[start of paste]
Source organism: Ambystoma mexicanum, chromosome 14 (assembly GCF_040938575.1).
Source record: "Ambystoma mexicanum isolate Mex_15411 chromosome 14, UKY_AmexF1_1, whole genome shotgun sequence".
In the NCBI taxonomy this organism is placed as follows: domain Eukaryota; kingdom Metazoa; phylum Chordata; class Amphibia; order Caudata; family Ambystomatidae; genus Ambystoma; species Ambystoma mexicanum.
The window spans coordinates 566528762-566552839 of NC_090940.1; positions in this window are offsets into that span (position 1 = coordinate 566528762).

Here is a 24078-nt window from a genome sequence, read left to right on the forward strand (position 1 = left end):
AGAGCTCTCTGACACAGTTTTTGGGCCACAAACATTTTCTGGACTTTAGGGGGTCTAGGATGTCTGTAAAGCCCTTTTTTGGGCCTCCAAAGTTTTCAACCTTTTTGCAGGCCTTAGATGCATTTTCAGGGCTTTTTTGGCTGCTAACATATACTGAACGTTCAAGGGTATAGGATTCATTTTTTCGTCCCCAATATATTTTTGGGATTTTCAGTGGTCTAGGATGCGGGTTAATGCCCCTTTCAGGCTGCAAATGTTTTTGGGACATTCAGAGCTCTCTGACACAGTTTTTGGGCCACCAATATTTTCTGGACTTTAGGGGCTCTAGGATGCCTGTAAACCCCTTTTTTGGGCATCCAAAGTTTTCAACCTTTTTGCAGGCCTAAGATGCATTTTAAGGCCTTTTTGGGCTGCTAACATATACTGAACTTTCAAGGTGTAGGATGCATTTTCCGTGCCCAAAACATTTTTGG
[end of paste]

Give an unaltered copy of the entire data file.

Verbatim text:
Source organism: Ambystoma mexicanum, chromosome 14 (assembly GCF_040938575.1).
Source record: "Ambystoma mexicanum isolate Mex_15411 chromosome 14, UKY_AmexF1_1, whole genome shotgun sequence".
In the NCBI taxonomy this organism is placed as follows: domain Eukaryota; kingdom Metazoa; phylum Chordata; class Amphibia; order Caudata; family Ambystomatidae; genus Ambystoma; species Ambystoma mexicanum.
The window spans coordinates 566528762-566552839 of NC_090940.1; positions in this window are offsets into that span (position 1 = coordinate 566528762).

Here is a 24078-nt window from a genome sequence, read left to right on the forward strand (position 1 = left end):
AGAGCTCTCTGACACAGTTTTTGGGCCACAAACATTTTCTGGACTTTAGGGGGTCTAGGATGTCTGTAAAGCCCTTTTTTGGGCCTCCAAAGTTTTCAACCTTTTTGCAGGCCTTAGATGCATTTTCAGGGCTTTTTTGGCTGCTAACATATACTGAACGTTCAAGGGTATAGGATTCATTTTTTCGTCCCCAATATATTTTTGGGATTTTCAGTGGTCTAGGATGCGGGTTAATGCCCCTTTCAGGCTGCAAATGTTTTTGGGACATTCAGAGCTCTCTGACACAGTTTTTGGGCCACCAATATTTTCTGGACTTTAGGGGCTCTAGGATGCCTGTAAACCCCTTTTTTGGGCATCCAAAGTTTTCAACCTTTTTGCAGGCCTAAGATGCATTTTAAGGCCTTTTTGGGCTGCTAACATATACTGAACTTTCAAGGTGTAGGATGCATTTTCCGTGCCCAAAACATTTTTGG